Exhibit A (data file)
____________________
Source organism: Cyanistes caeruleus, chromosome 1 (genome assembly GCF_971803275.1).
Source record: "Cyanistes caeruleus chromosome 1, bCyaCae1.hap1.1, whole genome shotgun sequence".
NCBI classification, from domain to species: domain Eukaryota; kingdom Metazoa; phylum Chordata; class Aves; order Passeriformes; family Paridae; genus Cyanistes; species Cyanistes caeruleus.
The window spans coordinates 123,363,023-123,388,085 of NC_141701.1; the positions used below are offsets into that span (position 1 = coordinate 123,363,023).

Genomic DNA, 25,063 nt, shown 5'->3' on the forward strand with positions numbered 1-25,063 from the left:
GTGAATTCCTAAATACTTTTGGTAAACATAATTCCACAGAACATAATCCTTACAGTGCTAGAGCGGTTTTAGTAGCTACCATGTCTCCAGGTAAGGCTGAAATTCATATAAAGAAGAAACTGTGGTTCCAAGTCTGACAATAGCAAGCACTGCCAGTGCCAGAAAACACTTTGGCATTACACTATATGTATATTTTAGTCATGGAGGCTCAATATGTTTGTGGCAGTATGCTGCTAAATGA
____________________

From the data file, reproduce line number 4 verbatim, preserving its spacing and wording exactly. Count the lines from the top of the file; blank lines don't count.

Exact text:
The window spans coordinates 123,363,023-123,388,085 of NC_141701.1; the positions used below are offsets into that span (position 1 = coordinate 123,363,023).